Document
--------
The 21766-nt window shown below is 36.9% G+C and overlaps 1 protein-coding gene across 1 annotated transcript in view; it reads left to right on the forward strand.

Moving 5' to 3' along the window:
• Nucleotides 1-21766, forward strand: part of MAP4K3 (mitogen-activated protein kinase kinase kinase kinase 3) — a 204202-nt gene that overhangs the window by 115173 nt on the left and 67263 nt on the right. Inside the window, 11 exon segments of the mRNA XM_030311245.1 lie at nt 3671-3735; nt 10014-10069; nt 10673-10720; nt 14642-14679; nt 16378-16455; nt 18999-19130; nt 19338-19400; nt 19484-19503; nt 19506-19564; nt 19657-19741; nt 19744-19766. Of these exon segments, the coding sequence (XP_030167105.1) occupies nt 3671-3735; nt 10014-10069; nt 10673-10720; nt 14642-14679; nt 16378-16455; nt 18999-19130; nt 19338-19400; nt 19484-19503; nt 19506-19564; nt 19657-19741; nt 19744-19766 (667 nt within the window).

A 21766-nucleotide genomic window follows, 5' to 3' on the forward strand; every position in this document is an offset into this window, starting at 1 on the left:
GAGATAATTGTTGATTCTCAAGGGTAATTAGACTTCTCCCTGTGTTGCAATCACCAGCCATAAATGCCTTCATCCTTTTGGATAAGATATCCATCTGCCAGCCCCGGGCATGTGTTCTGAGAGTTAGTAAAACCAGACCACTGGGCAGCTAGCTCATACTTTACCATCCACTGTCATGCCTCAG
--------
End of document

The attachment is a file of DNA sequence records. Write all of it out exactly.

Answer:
The 21766-nt window shown below is 36.9% G+C and overlaps 1 protein-coding gene across 1 annotated transcript in view; it reads left to right on the forward strand.

Moving 5' to 3' along the window:
• Nucleotides 1-21766, forward strand: part of MAP4K3 (mitogen-activated protein kinase kinase kinase kinase 3) — a 204202-nt gene that overhangs the window by 115173 nt on the left and 67263 nt on the right. Inside the window, 11 exon segments of the mRNA XM_030311245.1 lie at nt 3671-3735; nt 10014-10069; nt 10673-10720; nt 14642-14679; nt 16378-16455; nt 18999-19130; nt 19338-19400; nt 19484-19503; nt 19506-19564; nt 19657-19741; nt 19744-19766. Of these exon segments, the coding sequence (XP_030167105.1) occupies nt 3671-3735; nt 10014-10069; nt 10673-10720; nt 14642-14679; nt 16378-16455; nt 18999-19130; nt 19338-19400; nt 19484-19503; nt 19506-19564; nt 19657-19741; nt 19744-19766 (667 nt within the window).

A 21766-nucleotide genomic window follows, 5' to 3' on the forward strand; every position in this document is an offset into this window, starting at 1 on the left:
GAGATAATTGTTGATTCTCAAGGGTAATTAGACTTCTCCCTGTGTTGCAATCACCAGCCATAAATGCCTTCATCCTTTTGGATAAGATATCCATCTGCCAGCCCCGGGCATGTGTTCTGAGAGTTAGTAAAACCAGACCACTGGGCAGCTAGCTCATACTTTACCATCCACTGTCATGCCTCAG